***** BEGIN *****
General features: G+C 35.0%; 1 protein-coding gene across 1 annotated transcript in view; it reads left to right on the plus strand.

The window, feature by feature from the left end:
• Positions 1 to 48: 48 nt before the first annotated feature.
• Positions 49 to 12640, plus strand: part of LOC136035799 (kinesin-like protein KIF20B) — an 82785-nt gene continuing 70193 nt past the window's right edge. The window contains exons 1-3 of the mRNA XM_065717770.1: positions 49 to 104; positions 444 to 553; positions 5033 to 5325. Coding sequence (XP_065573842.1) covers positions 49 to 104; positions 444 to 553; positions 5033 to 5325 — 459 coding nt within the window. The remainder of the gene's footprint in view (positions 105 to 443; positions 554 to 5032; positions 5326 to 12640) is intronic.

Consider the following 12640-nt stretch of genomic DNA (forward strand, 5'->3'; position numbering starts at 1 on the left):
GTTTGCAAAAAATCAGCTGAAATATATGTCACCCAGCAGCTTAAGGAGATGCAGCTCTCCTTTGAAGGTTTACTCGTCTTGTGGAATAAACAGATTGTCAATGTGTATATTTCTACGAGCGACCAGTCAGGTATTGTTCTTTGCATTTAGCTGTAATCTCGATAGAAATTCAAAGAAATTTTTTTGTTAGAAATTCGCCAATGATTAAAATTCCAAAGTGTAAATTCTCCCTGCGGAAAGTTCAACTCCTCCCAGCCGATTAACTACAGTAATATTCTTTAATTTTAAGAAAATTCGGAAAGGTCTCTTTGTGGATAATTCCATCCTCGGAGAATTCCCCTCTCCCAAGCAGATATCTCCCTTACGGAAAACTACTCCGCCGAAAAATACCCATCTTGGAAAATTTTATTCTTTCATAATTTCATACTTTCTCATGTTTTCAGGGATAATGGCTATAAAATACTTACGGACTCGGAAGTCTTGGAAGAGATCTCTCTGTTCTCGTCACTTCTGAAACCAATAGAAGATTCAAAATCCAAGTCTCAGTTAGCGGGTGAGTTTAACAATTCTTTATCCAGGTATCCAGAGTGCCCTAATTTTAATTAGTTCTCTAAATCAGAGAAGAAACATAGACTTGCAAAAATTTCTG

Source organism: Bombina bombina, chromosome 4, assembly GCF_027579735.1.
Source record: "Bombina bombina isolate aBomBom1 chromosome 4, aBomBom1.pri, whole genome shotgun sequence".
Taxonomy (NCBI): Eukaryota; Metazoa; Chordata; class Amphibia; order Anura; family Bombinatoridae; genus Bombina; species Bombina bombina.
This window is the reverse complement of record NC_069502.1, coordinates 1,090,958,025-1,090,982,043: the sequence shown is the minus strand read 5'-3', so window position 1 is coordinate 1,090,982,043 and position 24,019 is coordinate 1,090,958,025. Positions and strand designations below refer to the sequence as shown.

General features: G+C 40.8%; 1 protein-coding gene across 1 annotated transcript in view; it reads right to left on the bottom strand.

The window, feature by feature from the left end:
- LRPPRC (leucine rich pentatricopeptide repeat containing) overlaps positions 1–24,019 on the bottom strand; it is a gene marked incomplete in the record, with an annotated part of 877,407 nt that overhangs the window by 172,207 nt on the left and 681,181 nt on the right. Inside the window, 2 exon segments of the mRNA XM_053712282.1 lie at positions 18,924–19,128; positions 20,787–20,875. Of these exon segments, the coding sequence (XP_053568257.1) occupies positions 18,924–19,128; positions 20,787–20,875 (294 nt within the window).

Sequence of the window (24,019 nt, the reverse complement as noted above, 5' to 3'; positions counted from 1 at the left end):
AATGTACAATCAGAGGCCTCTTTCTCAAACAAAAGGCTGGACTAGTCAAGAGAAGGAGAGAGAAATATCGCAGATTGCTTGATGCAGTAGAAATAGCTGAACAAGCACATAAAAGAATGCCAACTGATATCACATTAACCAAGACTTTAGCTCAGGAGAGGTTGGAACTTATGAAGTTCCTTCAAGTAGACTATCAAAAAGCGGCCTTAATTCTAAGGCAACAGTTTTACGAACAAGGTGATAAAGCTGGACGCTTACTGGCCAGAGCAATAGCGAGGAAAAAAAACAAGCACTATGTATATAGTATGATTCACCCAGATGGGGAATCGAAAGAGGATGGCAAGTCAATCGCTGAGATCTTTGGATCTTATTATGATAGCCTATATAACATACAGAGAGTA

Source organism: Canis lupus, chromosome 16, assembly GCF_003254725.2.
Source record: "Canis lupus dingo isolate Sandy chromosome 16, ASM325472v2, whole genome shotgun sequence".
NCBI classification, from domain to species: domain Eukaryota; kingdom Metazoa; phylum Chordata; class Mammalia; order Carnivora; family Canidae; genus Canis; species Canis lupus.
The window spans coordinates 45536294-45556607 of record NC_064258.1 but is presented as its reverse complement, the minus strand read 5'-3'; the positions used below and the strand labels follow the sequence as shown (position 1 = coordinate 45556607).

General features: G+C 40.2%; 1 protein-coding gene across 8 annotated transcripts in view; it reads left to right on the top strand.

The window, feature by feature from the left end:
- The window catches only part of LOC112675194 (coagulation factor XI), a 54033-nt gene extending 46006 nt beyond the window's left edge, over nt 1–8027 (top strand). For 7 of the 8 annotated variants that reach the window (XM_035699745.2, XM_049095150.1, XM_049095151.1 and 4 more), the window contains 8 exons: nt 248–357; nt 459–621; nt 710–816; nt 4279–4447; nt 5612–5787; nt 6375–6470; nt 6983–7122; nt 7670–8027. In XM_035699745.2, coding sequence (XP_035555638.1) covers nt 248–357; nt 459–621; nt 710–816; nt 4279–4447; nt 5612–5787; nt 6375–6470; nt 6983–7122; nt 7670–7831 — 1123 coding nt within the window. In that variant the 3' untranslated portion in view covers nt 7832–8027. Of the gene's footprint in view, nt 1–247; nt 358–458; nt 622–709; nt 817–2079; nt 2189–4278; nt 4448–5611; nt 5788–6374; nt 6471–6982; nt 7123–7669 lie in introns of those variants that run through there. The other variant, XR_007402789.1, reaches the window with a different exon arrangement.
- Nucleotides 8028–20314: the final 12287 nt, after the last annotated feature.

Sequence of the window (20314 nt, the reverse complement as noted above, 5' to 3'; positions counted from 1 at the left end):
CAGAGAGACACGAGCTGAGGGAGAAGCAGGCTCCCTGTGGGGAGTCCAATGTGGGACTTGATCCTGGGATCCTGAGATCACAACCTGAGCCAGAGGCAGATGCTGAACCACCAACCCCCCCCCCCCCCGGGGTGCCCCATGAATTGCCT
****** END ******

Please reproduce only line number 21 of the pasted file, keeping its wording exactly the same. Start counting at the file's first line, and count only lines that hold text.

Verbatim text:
The window, feature by feature from the left end: